f) Metaphysics /philosophy of science: the idea of "levels of explanation" (say, between the micro and macro realms, physics vs. social science, neuroscience vs. psychology, etc.) is an interesting one which I'd like to know more about. Also, questions of whether, say, chairs or the atoms that comprise them are more "fundamentally" real. Dennett's 'Real Patterns', etc.

g) Epistemology: understanding and explanation. They seem like important philosophical goals, but I'm in want of an explanation that'd help me better understand exactly what they amount to. (This is more just an area of curiosity, I guess, I can't really see myself writing a dissertation on it.)

The first three are perhaps the most serious contenders at present, though it's all very speculative at this stage.

ANU vs. America:
The biggest difference is between ANU and all the rest. American grad schools have an extra 2 years of coursework, which I think is a big advantage given my broad interests, current indecision, and unconscionable ignorance of both philosophy of science and history of philosophy. The extra teaching opportunities would be a plus, and exposure to a different philosophical climate might be an eye-opener (shifting to ANU from Canterbury certainly has been!). Overall, I'd guess that graduate education from a top U.S. school would probably help me become a more well-rounded philosopher. I also hear that their degrees are generally favoured on the job market.

On the other hand, the sheer level of philosophical activity here, and the general atmosphere for grad students, is reputed to be pretty hard to beat. Especially if I want to write about conceptual analysis, this would seem the ideal place, with Chalmers and Jackson both here. Another student recommended taking a year off midway through the degree to teach (adjunct?) in a U.S. department, which might ameliorate some of the disadvantages mentioned earlier.

So it could be pretty good to stay here. But I expect the very top American schools would be even better. The main question is: which ones? How many should I apply to? Feel free to add your 2c below, or email me if you prefer. (I'm especially interested in info that's not reflected in the PGR rankings, such as teaching quality, general "atmosphere" and openness of the department and grad student community, etc.) Though of course I'll be sprinkling the comments with plenty of salt prior to consumption... ;-)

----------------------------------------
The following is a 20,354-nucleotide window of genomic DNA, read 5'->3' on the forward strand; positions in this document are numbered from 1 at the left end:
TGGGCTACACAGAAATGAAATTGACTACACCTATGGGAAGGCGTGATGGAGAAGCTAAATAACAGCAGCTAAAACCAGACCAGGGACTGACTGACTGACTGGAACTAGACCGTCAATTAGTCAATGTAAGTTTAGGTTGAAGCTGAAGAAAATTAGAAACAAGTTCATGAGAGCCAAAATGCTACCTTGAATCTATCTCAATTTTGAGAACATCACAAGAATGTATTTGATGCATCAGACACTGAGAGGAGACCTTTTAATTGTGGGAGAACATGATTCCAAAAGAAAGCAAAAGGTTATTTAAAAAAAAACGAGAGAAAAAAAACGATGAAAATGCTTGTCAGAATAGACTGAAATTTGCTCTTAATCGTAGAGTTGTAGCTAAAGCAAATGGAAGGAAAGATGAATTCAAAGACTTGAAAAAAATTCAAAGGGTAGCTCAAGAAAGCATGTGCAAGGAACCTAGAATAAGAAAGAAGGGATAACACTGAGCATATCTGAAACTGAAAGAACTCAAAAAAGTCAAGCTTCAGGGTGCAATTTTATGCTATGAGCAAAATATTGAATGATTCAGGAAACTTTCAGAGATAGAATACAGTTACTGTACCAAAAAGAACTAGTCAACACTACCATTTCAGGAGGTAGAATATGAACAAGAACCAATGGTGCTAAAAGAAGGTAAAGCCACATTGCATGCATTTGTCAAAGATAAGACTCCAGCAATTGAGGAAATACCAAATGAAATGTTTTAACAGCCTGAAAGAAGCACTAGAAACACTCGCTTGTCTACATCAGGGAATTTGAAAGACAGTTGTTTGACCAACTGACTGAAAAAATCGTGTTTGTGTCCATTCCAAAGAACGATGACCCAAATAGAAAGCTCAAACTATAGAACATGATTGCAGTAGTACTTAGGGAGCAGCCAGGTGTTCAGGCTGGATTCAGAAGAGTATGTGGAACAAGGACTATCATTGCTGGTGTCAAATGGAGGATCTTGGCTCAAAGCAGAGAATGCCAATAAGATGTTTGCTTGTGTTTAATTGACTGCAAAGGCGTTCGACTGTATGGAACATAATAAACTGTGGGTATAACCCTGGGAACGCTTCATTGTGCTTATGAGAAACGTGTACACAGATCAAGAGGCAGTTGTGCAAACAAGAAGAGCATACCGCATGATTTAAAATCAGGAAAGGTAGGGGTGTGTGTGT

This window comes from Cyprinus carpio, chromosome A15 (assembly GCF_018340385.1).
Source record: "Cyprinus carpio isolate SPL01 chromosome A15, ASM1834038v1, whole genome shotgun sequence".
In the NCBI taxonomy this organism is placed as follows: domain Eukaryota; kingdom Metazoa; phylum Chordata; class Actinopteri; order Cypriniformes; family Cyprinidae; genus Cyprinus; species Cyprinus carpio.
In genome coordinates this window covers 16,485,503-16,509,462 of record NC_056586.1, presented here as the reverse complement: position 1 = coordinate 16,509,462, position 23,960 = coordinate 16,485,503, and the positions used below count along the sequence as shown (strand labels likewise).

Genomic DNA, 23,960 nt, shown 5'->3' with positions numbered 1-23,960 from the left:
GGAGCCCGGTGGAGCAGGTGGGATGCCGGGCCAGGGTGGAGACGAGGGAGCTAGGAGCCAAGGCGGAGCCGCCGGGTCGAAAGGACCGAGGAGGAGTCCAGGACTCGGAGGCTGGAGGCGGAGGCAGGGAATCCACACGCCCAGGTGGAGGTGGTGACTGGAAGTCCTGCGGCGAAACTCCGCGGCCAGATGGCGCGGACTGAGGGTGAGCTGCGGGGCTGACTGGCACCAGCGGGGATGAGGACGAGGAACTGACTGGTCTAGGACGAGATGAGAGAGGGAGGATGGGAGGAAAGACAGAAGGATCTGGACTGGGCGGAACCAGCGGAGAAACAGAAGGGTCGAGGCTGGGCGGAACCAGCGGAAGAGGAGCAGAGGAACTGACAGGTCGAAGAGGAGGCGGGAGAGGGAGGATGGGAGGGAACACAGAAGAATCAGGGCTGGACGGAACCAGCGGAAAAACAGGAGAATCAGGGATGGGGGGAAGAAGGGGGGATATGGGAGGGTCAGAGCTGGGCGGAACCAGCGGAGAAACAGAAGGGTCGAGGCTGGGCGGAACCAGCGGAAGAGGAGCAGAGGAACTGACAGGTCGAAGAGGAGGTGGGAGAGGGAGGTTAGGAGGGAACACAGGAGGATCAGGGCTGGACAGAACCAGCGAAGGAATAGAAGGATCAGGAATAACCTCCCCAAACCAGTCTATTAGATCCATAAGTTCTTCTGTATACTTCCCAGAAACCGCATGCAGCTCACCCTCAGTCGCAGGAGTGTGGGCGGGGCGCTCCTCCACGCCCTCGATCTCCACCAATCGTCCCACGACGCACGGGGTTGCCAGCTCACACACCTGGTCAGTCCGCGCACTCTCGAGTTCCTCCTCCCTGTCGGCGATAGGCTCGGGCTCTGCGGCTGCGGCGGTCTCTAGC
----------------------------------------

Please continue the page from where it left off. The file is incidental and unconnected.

1. Oh, and does anyone know what Oxford's like? (I've heard it's a bit fragmented and not so great for students...)

  2. Pittsburgh has a great reputation; I would definitely consider it. But my evaluation may be skewed by the fact that there are a lot of connections between Toronto and Pittsburgh.

    I can't help but point out that Toronto is usually considered the largest philosophy department in the English-speaking world, they have an excellent financial program for financial aid and development of graduate students, and they are always looking for a few good Australasians. It also has become a very good department for analytic. You can see the active faculty list here. Just a brief sample of the diversity: Hurka and Sumner do work on sophisticated forms of utilitarianism; Jennifer Nagel does work on a priori knowledge; Brown does work on scientific realism; Sreenivasan does some of the things you list under 'political philosophy' (and the philosophy department has a thriving partnership with the law school for grad students interested in issues like these). Cog Sci might be a little weak, though, although there are people still active (like De Sousa) who have done some work in it. The faculty does an excellent job of being accessible, but because it's such a huge department, there's a lot of flexibility (that's why I went, and it didn't disappoint). All grad students get teaching experience. The colloquia and lectures they get are top-notch names from around the world. So it's a Canadian university you might want at least to look at.

  3. You will be helped on your decisions if you scan my blog at http://georgeshollenberger.blogspot.com/. There I am teaching on my new and very different book on The First Scientific Proof of God. I am out of Johns Hopkins, am retired, but still very active in science. People at you age can lead all nations into a very new and beautiful world. So, keep your mind open to all fields of thought.

  4. what areas of phil. are you interested in?

  5. Anon - mostly the ones mentioned in the post, esp. ethics and metaphysics.